'˜He kept saying they were hurting him but they didn't stop' Parents of young autistic pupil who was assaulted by teachers in Milton Keynes speaks out
A teacher and a teaching assistant have been convicted in court of assaulting a vulnerable autistic pupil on his first day at their school and now his parents have spoken out.
Sandra Humphrey, 52, and 50-year-old Sharon Benton dragged the 12-year-old and his desk out of the classroom using unnecessary force, say police.
The boy sustained bruising to his leg and injuries to his ribs.
Teacher Mrs Humphrey and teaching assistant Mrs Benton worked for Stephenson Academy in Stantonbury - a special school for young people with social, emotional and mental health needs.
Both have now been dismissed from their jobs for gross misconduct.
Last week they were found guilty of common assault after a two day trial at MK Magistrates court. They were fined £300, given a conditional discharge for six months, and each ordered to pay a victim surcharge of £20.
After the case, the boy’s parents told how the assault, which happened nine months ago, had left their son too scared to go to school again.
“It was his very first day at the academy. He was in a science lesson. He wasn’t refusing to do his work He was struggling with the beginning of the lesson and work hadn’t even started.
“He hadn’t heard the teacher in the first instance and was questioning them and that’s when they got angry with him,” his parents said in a joint response.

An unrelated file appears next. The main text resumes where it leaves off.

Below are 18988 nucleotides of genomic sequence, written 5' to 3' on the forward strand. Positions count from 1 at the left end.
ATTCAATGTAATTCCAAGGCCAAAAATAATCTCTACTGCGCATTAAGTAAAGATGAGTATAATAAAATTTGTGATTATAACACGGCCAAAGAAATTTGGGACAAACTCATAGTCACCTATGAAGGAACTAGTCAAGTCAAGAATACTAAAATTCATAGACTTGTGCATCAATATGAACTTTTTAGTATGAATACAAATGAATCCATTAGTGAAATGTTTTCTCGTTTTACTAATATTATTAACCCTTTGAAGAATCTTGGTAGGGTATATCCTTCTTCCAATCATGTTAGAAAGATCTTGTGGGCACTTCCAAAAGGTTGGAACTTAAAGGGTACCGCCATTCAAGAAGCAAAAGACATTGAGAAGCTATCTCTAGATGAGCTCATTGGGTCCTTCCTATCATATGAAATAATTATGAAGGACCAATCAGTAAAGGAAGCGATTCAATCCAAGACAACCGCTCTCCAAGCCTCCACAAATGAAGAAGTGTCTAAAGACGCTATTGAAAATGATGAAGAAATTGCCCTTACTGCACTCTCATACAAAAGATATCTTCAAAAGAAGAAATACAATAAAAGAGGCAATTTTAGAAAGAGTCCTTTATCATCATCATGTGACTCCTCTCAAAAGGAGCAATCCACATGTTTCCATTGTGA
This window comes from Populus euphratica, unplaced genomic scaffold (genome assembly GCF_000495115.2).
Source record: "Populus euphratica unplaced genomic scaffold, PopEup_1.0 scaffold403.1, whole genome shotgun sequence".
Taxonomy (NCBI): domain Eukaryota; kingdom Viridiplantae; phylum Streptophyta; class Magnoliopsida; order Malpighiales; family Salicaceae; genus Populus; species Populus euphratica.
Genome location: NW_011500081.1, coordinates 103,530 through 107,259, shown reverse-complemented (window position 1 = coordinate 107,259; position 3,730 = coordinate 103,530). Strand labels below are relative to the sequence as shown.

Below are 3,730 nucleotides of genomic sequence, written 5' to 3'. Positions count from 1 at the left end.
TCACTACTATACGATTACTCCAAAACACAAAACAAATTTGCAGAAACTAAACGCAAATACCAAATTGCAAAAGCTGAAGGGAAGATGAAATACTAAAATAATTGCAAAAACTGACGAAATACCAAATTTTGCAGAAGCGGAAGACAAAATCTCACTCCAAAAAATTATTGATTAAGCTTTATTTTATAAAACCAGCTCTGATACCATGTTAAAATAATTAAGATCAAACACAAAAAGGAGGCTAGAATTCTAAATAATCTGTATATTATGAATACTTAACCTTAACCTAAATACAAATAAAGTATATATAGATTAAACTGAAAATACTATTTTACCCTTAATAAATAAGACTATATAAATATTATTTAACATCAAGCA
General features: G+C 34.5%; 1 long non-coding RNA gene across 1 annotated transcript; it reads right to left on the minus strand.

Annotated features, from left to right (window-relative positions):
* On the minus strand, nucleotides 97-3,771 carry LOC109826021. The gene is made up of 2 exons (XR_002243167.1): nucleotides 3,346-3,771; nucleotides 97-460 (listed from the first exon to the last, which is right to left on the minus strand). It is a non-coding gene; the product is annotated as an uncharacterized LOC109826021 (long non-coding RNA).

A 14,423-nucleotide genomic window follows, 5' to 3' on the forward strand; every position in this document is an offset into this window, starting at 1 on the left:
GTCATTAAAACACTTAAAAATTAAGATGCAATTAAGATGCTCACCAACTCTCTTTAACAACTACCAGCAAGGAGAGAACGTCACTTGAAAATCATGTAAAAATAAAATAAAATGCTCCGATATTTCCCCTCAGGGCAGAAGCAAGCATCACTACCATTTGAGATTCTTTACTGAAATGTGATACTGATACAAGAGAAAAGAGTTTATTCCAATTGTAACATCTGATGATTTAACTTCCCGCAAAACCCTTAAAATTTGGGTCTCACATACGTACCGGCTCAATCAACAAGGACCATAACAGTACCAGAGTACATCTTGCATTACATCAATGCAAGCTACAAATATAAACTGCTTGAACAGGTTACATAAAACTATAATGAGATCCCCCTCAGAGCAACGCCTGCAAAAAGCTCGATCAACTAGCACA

“The teachers grabbed him and dragged him while he was still on his chair across the classroom. The desk came with him - which is why he was so bruised all over his legs. He kept saying the teachers were hurting him but they did not stop.”
The dad said the teachers then pinned the boy up against the wall.
“It seemed a totally unnecessary punishment for a minor incident. The headteacher agreed with us as soon as he saw on CCTV what happened.”
The parents withdrew their son from the school immediately and have been unable to find another suitable placement for him.
“We told him Stephen Academy would be great for him and would understand the difficulties he has because of his autism. He has lost trust in all schools now. Yet he is high achieving and needs to be in a place where he can learn,W said his dad,.
Stephenson Academy executive principal Dr Neil Barrett told the Citizen: “The academy fully supported the decision to prosecute This was a one off and wholly unnecessary incident for which an appropriate punishment was handed down by the presiding judge... We hope that all involved are now able to move on.”